Revisit bad deals. I often recommend that carriers maintain a list of bad deals they made with a customer during the downturn. Of course, you would prefer to never sign a bad deal to begin with. But when you need revenue to keep the trucks rolling, you may begrudgingly accept a few unfavorable arrangements. When the good times return, you want to recognize immediately the deals you would like to discard or revamp. If you haven’t kept up with bad deals, conduct a customer profitability review.

As the bottom line improves, it is easy to become complacent about freight quality. The quickest way to add one positive point to your operating ratio is to take 10 percent of your least profitable freight and replace it with freight of average profitability. Poor freight gets embedded in a carrier’s operation. Rooting it out is tough work. But if you don’t do it during the good times, you will never get it done in the bad.

Increase rates on services your customers don’t use. Most carriers quote rates to shippers on more lanes than they haul for them. Sometimes these will be very competitive rates, but the shipper decides to use another carrier. Because the rates are part of a valid contract, that is what the shipper is going to pay if it starts using you.

It is always a good practice to resubmit rates 30 to 60 days after the initial quote to increase rates on lanes you didn’t receive. You are only going to get the traffic when the current carrier doesn’t have enough equipment, so why discount that lane? By taking major increases on the lanes the shipper isn’t using you for, the increase on lanes you are hauling will look smaller by comparison.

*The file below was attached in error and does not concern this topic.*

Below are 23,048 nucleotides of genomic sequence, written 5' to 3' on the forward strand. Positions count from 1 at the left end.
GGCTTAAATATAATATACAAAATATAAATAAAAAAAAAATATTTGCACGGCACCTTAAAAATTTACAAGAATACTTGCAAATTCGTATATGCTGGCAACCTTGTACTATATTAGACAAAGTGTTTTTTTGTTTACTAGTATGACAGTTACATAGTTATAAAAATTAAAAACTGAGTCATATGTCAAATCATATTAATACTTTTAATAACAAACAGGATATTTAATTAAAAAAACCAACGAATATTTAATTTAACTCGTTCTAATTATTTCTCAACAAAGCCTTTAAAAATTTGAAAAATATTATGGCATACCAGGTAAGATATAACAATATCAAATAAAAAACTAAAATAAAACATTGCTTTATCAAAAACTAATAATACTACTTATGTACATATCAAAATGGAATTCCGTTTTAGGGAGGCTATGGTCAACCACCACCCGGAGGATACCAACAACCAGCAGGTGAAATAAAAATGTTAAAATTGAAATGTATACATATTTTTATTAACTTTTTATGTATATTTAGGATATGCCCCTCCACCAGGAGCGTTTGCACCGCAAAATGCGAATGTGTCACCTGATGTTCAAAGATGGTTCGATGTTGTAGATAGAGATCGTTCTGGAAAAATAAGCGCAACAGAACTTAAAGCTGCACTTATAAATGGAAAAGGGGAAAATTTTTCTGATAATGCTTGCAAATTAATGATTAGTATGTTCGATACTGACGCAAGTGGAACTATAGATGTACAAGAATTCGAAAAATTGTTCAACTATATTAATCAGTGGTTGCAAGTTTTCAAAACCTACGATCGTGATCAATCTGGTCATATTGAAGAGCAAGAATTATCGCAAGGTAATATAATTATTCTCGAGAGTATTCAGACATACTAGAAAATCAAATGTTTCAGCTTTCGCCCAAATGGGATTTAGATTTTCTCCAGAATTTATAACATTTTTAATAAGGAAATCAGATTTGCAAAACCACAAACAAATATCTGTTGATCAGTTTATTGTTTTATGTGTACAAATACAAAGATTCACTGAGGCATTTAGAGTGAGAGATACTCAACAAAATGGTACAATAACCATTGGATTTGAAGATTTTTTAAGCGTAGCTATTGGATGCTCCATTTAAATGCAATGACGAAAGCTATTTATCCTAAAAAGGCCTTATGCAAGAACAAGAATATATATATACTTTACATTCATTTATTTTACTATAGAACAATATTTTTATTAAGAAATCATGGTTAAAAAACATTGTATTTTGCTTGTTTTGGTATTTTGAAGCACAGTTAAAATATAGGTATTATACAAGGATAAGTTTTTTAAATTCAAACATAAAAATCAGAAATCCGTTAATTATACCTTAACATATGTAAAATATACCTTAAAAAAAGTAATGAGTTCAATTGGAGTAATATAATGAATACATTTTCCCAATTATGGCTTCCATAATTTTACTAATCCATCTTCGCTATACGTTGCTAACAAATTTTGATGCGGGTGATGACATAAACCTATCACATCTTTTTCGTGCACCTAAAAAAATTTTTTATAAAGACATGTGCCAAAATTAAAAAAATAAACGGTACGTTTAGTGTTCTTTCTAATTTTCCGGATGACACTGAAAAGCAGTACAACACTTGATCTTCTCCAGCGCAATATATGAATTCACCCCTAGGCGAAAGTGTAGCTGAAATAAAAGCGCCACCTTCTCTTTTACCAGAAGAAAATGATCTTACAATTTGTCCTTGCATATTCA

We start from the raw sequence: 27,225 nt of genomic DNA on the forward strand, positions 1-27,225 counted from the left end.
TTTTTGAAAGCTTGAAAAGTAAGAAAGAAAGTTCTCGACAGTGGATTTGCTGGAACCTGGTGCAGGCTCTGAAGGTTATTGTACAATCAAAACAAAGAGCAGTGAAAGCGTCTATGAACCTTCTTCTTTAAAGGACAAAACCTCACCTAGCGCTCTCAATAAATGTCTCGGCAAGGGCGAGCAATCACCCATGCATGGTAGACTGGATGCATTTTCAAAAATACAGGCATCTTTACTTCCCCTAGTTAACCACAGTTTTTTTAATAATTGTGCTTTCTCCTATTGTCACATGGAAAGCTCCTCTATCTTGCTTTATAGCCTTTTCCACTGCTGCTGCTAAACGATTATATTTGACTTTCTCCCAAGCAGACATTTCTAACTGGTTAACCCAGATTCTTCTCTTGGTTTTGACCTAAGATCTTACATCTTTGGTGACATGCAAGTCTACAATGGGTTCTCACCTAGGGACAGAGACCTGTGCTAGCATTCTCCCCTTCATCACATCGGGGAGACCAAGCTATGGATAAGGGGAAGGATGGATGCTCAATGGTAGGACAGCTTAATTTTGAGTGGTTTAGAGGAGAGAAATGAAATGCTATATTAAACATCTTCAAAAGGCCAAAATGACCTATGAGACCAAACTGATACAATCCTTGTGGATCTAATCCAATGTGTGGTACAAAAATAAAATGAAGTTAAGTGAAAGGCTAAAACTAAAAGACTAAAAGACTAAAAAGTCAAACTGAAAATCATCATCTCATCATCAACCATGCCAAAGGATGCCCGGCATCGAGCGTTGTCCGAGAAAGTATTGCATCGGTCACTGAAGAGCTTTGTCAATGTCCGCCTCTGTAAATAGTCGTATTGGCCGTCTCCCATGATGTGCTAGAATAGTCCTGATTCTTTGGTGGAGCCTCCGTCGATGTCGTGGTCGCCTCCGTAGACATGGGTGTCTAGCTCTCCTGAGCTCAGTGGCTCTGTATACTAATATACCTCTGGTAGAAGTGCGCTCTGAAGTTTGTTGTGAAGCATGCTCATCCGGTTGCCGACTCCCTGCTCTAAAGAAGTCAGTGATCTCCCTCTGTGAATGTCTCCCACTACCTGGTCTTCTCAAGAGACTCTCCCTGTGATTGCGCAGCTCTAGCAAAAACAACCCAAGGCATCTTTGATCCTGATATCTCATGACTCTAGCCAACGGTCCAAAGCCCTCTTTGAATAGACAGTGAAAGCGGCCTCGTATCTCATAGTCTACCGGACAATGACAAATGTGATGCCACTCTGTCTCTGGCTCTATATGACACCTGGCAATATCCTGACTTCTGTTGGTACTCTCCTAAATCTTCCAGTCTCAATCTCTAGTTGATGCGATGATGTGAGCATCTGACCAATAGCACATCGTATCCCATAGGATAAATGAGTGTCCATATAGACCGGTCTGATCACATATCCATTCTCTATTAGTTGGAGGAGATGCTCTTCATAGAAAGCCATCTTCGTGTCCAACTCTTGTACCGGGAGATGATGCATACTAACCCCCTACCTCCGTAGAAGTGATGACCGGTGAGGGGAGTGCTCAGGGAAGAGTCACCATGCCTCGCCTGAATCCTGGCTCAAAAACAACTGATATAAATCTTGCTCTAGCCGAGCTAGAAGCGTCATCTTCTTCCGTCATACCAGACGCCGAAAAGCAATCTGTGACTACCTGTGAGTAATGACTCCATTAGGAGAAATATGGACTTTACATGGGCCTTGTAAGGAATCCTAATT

Increase accessorial rates. While you are cleaning up old rates, don’t forget to update your accessorial rate schedule and make sure to attach it to all contracts. Sometimes accessorial rate schedules don’t appear to be worth the paper they are written on as shippers in a slow freight market often refuse to pay. But the environment is changing, particularly on driver waiting time, which most carriers intend to enforce. If trailers get into short supply, we may also see trailer detention charges increasingly enforced.

Get in line for equipment. In the past few years, your operation probably held on to its equipment one or two years longer than usual. In the face of the downturn and concerns over the new engines, most other carriers were doing the same. That means that there is considerable pent up demand for new tractors. In addition, many carriers are increasing their trailer-to-tractor ratios as part of their response to lost productivity related to the hours rules. So there could be a real shortage of both tractors and trailers until manufacturers increase their output.

Whenever there is a potential shortage, it is usually better to act decisively early than sit on the fence too long and find yourself at the end of a long line. At a minimum, start getting orders in for the equipment you know needs to be replaced.

Yes, happy days are here again. But if you aren’t careful, you may see other carriers sporting bigger smiles than yours.